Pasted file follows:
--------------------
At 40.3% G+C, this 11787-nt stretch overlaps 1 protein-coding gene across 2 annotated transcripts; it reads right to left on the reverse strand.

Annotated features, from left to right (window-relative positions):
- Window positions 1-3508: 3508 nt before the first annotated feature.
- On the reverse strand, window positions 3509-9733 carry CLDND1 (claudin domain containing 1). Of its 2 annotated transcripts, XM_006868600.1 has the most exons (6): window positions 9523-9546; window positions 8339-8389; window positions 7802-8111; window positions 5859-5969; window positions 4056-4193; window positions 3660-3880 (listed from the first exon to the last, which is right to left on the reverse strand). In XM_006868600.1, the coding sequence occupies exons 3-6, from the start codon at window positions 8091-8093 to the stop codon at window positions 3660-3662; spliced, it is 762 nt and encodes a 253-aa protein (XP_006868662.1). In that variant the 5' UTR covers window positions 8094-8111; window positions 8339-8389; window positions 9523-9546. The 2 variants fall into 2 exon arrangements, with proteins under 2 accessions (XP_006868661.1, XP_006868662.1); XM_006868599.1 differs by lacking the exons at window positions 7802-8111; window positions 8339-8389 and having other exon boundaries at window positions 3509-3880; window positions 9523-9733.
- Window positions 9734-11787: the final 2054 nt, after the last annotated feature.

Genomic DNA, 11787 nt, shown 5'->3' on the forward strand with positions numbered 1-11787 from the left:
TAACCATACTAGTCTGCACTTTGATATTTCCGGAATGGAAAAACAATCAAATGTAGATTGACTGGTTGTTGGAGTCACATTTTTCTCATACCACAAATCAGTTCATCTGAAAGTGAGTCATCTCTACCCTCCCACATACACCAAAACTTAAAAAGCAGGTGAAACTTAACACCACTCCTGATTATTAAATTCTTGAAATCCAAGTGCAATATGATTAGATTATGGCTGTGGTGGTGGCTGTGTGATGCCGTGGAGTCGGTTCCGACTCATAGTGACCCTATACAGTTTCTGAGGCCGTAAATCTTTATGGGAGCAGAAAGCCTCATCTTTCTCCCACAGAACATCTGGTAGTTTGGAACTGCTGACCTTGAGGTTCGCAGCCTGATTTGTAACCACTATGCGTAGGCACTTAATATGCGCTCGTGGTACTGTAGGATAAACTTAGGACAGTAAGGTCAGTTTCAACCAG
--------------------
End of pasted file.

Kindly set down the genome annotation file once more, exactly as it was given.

At 40.3% G+C, this 11787-nt stretch overlaps 1 protein-coding gene across 2 annotated transcripts; it reads right to left on the reverse strand.

Annotated features, from left to right (window-relative positions):
- Window positions 1-3508: 3508 nt before the first annotated feature.
- On the reverse strand, window positions 3509-9733 carry CLDND1 (claudin domain containing 1). Of its 2 annotated transcripts, XM_006868600.1 has the most exons (6): window positions 9523-9546; window positions 8339-8389; window positions 7802-8111; window positions 5859-5969; window positions 4056-4193; window positions 3660-3880 (listed from the first exon to the last, which is right to left on the reverse strand). In XM_006868600.1, the coding sequence occupies exons 3-6, from the start codon at window positions 8091-8093 to the stop codon at window positions 3660-3662; spliced, it is 762 nt and encodes a 253-aa protein (XP_006868662.1). In that variant the 5' UTR covers window positions 8094-8111; window positions 8339-8389; window positions 9523-9546. The 2 variants fall into 2 exon arrangements, with proteins under 2 accessions (XP_006868661.1, XP_006868662.1); XM_006868599.1 differs by lacking the exons at window positions 7802-8111; window positions 8339-8389 and having other exon boundaries at window positions 3509-3880; window positions 9523-9733.
- Window positions 9734-11787: the final 2054 nt, after the last annotated feature.

Genomic DNA, 11787 nt, shown 5'->3' on the forward strand with positions numbered 1-11787 from the left:
TAACCATACTAGTCTGCACTTTGATATTTCCGGAATGGAAAAACAATCAAATGTAGATTGACTGGTTGTTGGAGTCACATTTTTCTCATACCACAAATCAGTTCATCTGAAAGTGAGTCATCTCTACCCTCCCACATACACCAAAACTTAAAAAGCAGGTGAAACTTAACACCACTCCTGATTATTAAATTCTTGAAATCCAAGTGCAATATGATTAGATTATGGCTGTGGTGGTGGCTGTGTGATGCCGTGGAGTCGGTTCCGACTCATAGTGACCCTATACAGTTTCTGAGGCCGTAAATCTTTATGGGAGCAGAAAGCCTCATCTTTCTCCCACAGAACATCTGGTAGTTTGGAACTGCTGACCTTGAGGTTCGCAGCCTGATTTGTAACCACTATGCGTAGGCACTTAATATGCGCTCGTGGTACTGTAGGATAAACTTAGGACAGTAAGGTCAGTTTCAACCAG